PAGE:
April Baer reports on government, politics, crime and courts, military affairs and other subjects for Oregon Public Broadcasting. From 2004 to 2009, she was host of OPB’s Morning Edition. In 2007 she was a finalist in the Public Radio Talent Quest. Before coming to OPB in 2004, she'd worked as a studio engineer, host, reporter, and occasional music host at several stations in Ohio.

Hasso Hering served as Editor of the Albany Democrat Herald from 1978 to 2012. In 1964, he enrolled at San Fernando Valley State College (now California State University, Northridge) and graduated in 1967. Hering took a job as a reporter at the Ashland Daily Tidings. In late 1968, he was named Tidings editor, a position he held until August 1977. In 1978, he was named editor of the Democrat Herald. During his prolific career, Mr. Hering is estimated to have written more than 15,000 editorials and columns. He continues to write and speak about issues of the day.

Join us for what promises to be a delightful and entertaining program on Friday, December 14, 2012, at Willamette Heritage Center at the Mill in the Dye House. For lunch reservations email rsvp@salemcityclub.com before noon Wednesday, December 12, 2012. Parking is free. Doors open at 11:30 AM. For more information on this program please go to www.salemcityclub.com.

Join Us!

Friday, December 14
Noon
Willamette Heritage Center
at The Mill
1313 Mill Street, SE
Salem, OR 97301-6351

For luncheon reservations, call 503.370.2808 or email rsvp@salemcityclub.com
by noon, the Wednesday before each program

Register online at www.SalemCityClub.com

Member Lunch, $12
Member No Lunch, No Cost
Nonmember Lunch, $15
Nonmember No Lunch: $5

Vegetarian or vegan entrees are available and must be requested at time of RSVP

Free parking
Doors open at 11:30 a.m.

 

Oh, and there's that, too...

The elephant in the room is eating away at our budget.  Why is it the only discussion our Governor has about the state budget revolves around cutting benefits to PERS employees (who earned them) and letting dangerous criminals out of jail to prey on Oregon citizens.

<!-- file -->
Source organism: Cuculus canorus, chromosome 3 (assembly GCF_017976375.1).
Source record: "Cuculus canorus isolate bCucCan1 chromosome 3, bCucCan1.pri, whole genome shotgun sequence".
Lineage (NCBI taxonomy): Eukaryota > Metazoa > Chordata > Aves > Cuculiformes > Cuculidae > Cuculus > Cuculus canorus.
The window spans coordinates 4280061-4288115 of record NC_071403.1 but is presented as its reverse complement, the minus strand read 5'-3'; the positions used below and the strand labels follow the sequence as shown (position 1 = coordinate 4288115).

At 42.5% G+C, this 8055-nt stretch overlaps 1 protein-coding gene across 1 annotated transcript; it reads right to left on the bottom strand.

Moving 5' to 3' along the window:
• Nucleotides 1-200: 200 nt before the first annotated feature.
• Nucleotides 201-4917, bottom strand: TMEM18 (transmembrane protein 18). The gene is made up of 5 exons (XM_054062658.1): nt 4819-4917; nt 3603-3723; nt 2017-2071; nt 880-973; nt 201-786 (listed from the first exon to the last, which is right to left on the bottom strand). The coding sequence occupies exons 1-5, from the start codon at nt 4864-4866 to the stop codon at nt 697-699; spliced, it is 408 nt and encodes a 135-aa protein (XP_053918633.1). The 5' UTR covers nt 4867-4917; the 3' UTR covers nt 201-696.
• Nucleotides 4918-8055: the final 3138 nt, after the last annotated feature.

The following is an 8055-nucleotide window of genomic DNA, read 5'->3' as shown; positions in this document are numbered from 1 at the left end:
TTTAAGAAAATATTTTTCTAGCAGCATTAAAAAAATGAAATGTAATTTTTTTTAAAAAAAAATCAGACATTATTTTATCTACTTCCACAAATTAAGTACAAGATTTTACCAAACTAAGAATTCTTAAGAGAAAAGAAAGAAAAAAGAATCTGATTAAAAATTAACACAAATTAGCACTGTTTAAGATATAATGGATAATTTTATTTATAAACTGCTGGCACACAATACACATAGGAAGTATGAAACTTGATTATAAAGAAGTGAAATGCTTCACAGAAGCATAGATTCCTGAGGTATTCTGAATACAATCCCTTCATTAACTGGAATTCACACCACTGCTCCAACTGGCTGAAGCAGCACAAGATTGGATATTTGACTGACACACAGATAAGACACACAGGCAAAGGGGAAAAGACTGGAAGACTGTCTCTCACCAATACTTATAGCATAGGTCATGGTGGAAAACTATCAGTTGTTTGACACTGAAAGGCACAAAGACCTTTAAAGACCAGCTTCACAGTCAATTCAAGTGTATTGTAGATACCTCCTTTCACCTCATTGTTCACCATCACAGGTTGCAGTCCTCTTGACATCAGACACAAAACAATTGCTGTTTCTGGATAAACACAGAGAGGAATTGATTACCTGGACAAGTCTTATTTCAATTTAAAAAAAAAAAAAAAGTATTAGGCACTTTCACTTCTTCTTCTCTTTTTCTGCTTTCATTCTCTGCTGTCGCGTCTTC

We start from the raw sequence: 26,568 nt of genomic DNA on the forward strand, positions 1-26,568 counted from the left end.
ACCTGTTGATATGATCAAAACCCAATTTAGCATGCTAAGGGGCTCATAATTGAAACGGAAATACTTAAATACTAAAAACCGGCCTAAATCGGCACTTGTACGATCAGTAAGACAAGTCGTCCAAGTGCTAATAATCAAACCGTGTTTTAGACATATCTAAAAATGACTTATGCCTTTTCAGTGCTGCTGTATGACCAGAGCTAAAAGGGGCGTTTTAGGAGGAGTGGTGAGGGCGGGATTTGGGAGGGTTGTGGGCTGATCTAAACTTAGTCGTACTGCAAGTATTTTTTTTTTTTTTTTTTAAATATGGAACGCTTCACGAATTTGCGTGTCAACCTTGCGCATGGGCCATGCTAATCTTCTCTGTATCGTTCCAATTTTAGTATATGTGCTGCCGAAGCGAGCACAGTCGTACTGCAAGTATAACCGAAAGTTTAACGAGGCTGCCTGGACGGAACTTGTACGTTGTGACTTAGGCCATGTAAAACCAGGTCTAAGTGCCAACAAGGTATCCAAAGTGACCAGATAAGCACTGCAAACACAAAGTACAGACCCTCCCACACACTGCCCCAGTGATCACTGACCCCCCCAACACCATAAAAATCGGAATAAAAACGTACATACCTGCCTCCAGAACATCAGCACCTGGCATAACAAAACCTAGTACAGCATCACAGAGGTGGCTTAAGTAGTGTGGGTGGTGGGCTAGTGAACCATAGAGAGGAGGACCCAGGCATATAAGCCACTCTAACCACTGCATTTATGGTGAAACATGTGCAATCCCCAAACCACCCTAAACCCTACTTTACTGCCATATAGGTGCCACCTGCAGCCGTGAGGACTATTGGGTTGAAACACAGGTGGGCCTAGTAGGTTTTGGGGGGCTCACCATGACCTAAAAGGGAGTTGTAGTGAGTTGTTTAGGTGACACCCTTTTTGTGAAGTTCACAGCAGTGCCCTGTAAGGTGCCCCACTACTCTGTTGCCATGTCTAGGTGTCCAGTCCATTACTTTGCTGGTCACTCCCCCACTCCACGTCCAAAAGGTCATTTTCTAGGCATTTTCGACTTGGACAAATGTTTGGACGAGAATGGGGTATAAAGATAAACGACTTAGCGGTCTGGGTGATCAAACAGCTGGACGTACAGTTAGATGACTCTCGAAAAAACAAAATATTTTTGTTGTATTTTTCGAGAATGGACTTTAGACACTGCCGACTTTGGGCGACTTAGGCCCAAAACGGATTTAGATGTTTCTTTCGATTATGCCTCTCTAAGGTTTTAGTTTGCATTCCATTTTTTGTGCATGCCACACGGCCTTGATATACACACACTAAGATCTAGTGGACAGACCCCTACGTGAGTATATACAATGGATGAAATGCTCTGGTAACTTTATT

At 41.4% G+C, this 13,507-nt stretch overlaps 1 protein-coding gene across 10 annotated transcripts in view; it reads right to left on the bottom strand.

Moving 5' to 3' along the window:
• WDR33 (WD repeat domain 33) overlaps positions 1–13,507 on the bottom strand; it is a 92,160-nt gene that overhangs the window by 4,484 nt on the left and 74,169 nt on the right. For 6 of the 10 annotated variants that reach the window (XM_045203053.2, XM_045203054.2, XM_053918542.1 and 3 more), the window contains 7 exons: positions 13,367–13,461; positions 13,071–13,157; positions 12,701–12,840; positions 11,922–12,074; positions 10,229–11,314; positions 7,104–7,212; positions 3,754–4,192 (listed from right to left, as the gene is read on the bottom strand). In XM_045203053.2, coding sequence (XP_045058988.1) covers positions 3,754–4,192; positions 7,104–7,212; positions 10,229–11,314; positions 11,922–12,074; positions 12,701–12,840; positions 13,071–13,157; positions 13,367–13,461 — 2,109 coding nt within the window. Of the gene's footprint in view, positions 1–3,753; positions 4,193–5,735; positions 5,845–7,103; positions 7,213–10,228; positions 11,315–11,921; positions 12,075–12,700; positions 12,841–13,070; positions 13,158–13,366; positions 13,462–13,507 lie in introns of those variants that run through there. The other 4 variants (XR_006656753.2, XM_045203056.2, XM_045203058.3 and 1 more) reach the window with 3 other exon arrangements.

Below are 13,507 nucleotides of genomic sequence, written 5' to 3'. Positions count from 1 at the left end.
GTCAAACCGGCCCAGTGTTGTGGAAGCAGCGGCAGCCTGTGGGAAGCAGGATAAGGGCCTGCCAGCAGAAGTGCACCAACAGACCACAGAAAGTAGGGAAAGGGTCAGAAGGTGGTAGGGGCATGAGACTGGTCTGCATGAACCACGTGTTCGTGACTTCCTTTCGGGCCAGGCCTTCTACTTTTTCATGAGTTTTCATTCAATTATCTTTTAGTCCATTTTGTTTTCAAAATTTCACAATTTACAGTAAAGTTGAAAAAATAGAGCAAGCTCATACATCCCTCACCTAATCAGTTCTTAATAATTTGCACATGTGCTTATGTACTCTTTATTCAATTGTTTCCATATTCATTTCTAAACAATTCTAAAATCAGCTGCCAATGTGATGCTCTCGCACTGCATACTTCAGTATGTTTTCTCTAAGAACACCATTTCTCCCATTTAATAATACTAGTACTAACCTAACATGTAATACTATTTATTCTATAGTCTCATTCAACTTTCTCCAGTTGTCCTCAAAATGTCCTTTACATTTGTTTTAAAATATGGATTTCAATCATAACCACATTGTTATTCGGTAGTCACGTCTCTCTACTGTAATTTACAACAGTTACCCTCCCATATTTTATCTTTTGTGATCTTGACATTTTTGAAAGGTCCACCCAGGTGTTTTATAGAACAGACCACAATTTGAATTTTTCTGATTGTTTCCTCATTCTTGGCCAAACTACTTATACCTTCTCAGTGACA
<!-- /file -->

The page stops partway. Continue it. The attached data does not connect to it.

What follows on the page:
Worse yet, his plans often include ideas about what our state can do for those who are in our country illegally...how can we make their life better, easier and more convenient for them.

As a lifelong Oregonian I would like to hear some ideas about how our governor intends to make life better (and safer) for the citizens and legal residents of Oregon.  What is most often left out of budget discussions, is the honest conversation about the real cost of illegal aliens in our state.  With over 8% unemployment in Oregon, there is never a discussion about the estimated 100,000 working illegal aliens and 200,000 unemployed citizens.  The Oregon Legislature won't even hear any bills requiring employers to use free and easy to use employment verification called E-Verify.

Our elected officials owe us that courtesy because reports show that families illegally in our state cost the tax-payers over $700 million just in services every year.

Do you ever see that kind of information printed in budget reports, newspapers or do you ever hear it on the news?  Not likely.

The Governor's next move is to cut services to citizens to offset the cost of spending our tax dollars on sending illegal alien students to state universities and only charging them in-state tuition rates, instead of out of state tuition....which, by the way, legal citizens have to pay if they want to attend an Oregon school.

Read this article about how the governor justifies cutting programs to citizens, but just "slips in" the reason why.

Kitzhaber pushes pension cuts in proposed budget

SALEM, Ore. (AP) — Gov. John Kitzhaber will propose an increase in funding for Oregon schools, but the money wouldn't be enough to reduce class sizes unless the Legislature cuts pension benefits for retired teachers and other public employees, his staff said Thursday.